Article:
The history of Domaine Liger-Belair is both old and young. While the estate has only been producing the wines we know today since 2000, when Louis-Michel resurrected the family tradition, the domaine’s story really begins in 1815, when General Liger-Belair (General to Napoleon) acquired the Chateau de Vosne-Romanée.
The General quickly amassed a small wine empire, at one point owning La Tache, La Romanee, La Grande Rue and significant holdings in Clos de Vougeot and Chambertin, plus an array of Vosne-Romanee Premier Crus. However, complicated succession issues meant that the domaine was sold at auction in 1933, and the Liger-Belair family was only able to salvage La Romanee and small holdings in Aux Reignots and Les Chaumes. With a military ethic continuing to run throughout the Liger-Belair generations, the next successor – Comte Henri – devoted his career to the army, and so the remaining vines were looked after by sharecroppers, and the wines sold through negociants.
In 2000, Louis-Michel decided to recreate the estate’s former glory, starting with two plots of Vosne-Romanee and Premier Cru Les Chaumes. Later, he would regain control of Aux Reignots and La Romanee, and purchase further land parcel by parcel.
While in size the estate pales in comparison to its former 40 hectares – it’s now around 5.5 hectares – Louis-Michel’s commitment to pure, terroir-driven wines has propelled the domaine into contemporary popularity, and its wines are consistently lauded by critics and drinkers alike.
Domaine Liger-Belair’s wines command high prices, and rightly so given the superior terroir on which the vines are grown, and the true love and dedication Louis-Michel bestows upon the wine-making process.
The estate’s is an impressive portfolio of wines that consistently score well with critics. Of course, some are more readily available than others. The acclaimed La Romanee sees around 4,000 bottles produced per year, while the Aux Lavieres just 430 – no surprise, though, for a tiny 0.13 hectare parcel of land.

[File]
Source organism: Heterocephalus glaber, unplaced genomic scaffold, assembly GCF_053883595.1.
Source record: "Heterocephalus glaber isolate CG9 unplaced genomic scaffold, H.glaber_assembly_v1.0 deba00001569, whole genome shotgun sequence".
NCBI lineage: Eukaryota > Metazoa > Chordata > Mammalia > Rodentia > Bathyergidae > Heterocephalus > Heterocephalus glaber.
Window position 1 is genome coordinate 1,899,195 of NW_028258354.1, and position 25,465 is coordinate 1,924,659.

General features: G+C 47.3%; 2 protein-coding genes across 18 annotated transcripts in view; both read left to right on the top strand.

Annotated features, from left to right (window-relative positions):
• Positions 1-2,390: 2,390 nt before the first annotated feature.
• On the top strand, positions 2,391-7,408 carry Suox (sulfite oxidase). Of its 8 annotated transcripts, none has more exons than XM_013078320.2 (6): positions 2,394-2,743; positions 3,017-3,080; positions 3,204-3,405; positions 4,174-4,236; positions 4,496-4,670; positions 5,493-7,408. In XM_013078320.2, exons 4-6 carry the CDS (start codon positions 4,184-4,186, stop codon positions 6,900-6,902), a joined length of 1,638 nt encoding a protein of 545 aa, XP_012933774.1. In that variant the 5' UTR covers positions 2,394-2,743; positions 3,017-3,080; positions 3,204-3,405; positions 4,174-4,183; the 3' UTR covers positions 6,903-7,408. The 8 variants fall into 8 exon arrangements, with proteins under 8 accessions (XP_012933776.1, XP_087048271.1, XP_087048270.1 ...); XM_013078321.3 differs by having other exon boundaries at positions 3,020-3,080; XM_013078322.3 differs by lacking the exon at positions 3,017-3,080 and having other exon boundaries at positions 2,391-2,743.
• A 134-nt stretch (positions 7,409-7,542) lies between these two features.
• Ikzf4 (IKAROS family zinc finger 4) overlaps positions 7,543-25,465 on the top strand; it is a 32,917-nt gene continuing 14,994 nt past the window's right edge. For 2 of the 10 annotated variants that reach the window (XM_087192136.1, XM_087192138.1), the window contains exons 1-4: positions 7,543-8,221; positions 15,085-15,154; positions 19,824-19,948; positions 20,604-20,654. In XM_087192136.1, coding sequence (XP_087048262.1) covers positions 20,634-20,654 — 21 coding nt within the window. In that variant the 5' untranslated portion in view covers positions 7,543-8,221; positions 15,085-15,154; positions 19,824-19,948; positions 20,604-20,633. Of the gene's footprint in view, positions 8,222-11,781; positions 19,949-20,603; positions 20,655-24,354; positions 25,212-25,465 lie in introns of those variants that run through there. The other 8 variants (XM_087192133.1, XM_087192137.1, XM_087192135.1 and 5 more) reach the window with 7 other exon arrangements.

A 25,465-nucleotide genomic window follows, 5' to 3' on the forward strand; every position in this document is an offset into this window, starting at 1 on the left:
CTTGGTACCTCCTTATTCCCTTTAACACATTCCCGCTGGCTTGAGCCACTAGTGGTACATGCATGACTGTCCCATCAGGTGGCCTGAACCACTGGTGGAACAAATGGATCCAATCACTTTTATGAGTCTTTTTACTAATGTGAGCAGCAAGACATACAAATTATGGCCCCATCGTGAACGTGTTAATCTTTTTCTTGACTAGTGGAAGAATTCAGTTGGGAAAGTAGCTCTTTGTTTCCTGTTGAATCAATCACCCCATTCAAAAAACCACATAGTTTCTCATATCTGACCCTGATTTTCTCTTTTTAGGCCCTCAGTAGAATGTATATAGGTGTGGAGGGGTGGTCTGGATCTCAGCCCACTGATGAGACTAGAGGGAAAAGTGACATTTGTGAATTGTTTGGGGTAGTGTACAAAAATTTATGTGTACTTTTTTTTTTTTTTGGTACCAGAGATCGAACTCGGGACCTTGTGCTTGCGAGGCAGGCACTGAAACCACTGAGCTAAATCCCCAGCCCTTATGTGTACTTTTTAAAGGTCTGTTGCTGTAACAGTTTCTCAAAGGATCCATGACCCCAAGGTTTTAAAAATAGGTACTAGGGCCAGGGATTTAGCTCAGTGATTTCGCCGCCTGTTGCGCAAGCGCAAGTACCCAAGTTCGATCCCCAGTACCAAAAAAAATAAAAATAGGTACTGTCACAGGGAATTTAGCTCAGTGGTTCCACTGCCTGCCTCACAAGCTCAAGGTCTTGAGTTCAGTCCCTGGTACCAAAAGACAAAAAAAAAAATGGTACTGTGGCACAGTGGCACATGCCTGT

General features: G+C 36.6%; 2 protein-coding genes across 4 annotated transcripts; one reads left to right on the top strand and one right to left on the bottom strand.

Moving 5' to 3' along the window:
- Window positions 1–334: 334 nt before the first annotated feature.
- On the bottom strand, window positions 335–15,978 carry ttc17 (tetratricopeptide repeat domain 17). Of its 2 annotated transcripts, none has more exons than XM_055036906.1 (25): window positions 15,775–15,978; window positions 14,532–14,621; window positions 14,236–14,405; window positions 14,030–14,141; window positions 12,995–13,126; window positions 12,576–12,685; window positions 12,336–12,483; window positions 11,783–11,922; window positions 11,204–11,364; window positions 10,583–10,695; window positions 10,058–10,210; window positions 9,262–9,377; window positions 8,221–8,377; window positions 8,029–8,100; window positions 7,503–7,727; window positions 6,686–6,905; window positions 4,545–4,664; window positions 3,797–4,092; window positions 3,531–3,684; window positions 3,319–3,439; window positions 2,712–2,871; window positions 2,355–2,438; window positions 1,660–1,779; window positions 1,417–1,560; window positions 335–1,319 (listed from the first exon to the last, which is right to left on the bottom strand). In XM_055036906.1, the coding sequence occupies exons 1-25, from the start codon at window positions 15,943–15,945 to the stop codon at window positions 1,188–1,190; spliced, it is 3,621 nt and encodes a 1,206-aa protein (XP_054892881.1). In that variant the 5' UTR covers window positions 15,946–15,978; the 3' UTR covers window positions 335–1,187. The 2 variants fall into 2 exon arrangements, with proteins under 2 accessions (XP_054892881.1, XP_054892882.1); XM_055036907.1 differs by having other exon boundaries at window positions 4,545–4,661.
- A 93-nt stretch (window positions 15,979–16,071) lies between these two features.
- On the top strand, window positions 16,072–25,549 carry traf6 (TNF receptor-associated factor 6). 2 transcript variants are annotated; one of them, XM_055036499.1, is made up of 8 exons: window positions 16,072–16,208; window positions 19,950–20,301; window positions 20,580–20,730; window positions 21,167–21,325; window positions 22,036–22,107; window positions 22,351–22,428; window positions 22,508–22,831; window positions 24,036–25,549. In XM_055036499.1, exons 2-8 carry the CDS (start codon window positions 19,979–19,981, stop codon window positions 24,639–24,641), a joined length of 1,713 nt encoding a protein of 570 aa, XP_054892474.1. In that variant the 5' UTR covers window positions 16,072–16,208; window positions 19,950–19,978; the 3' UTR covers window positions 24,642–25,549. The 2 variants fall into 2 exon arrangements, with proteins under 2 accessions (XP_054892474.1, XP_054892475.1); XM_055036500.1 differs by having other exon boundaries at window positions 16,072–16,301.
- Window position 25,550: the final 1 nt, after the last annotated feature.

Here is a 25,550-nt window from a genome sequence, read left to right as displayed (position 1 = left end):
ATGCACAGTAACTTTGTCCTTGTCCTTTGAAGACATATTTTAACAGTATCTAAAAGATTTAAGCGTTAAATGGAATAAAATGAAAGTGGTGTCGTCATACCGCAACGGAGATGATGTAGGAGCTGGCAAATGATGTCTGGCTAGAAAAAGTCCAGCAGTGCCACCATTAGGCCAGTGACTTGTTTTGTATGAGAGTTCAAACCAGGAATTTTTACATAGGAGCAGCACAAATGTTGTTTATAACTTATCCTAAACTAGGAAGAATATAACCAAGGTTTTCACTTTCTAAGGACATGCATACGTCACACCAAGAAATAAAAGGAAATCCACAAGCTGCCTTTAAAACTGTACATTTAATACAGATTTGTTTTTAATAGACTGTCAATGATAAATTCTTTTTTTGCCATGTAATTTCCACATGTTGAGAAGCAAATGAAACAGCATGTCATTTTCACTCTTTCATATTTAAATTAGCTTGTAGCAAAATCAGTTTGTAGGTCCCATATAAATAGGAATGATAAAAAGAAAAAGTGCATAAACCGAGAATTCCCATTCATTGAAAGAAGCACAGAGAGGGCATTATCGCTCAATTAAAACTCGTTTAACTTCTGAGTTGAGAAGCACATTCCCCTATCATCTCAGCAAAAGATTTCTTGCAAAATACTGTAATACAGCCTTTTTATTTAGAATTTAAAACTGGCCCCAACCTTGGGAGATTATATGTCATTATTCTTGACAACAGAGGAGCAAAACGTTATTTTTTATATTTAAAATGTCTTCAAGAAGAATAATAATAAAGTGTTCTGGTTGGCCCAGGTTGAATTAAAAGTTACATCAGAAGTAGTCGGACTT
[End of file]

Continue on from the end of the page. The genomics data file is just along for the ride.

Growth remains very strong, with Belair’s La Romanee 2011 and 2013 looking particularly good prospects. With the release of the 2016, given a conservative 93-96 points from Galloni, but priced above all recent vintages bar the outstanding 2010, the market is likely to rise to meet this.
There is still some comparative value to be found, with wines such as the Vosne Romanee 1er Cru Aux Reignots 2013, which at a fraction of the price of the La Romanee is also near half the price of its peers, whilst still holding a respectable 95 point score.
Domaine du Comte Liger-Belair Echezeaux Grand Cru
Made from 65-year-old vines, this Grand Cru offers finesse and exceptional length, with a full-bodied texture that’s precise, structured and powerful without imposition.
Domaine du Comte Liger-Belair La Romanee
A harmonious wine boasting an aromatic length, smooth mouthfeel and wonderful blend of complementary notes that assemble to create a superb finish.
Domaine du Comte Liger-Belair Nuits St Georges Aux Lavieres
While this wine’s vine parcel sits on the border of the Nuits and Vosne appellations, the result is a wine very much characteristic of Nuits, with a dense texture and discreet tannins – more ‘sauvage’ than that found in Vosne.
Domaine du Comte Liger-Belair Nuits St Georges les Cras
Offering a strength and surprising minerality, the Les Cras very much resembles Aux Reignots in its structure and aromatic palette of flintstone and ripe fruit. One which will only improve with proper cellaring.
Domaine du Comte Liger-Belair Vosne Romanee
Typical of Vosne, this wine – made with vines up to 60 years old from parcels around the Vosne Romanee appellation– is marked by its rich red fruit aroma and luscious texture.
Domaine du Comte Liger-Belair Vosne Romanee Aux Reignots
Made from vines up to 80 years old, this wine boasts an extraordinary display of flintstone, sulphur and gunpowder, particularly notable at the beginning of the aging process but which settle during cellaring.
Domaine du Comte Liger-Belair Vosne Romanee Clos du Chateau
Despite a distance of only a few metres between vines, the Clos wine is markedly different to the Colombiere, offering a strong minerality and striking structure born of one of the oldest parcels under the estate’s ownership.
Domaine du Comte Liger-Belair Vosne Romanee la Colombiere
Some 95% of the vines used for this wine are up to 80 years old, offering a real depth of flavour alongside full, fruity aromas and a velvety soft texture.
Domaine du Comte Liger-Belair Vosne Romanee les Suchots
Born of vines grown in perfectly drained soil composed of alluvial deposit and limestone, les Suchots is a perfect expression of its terroir, with a strong body, rich texture and exquisite ripeness.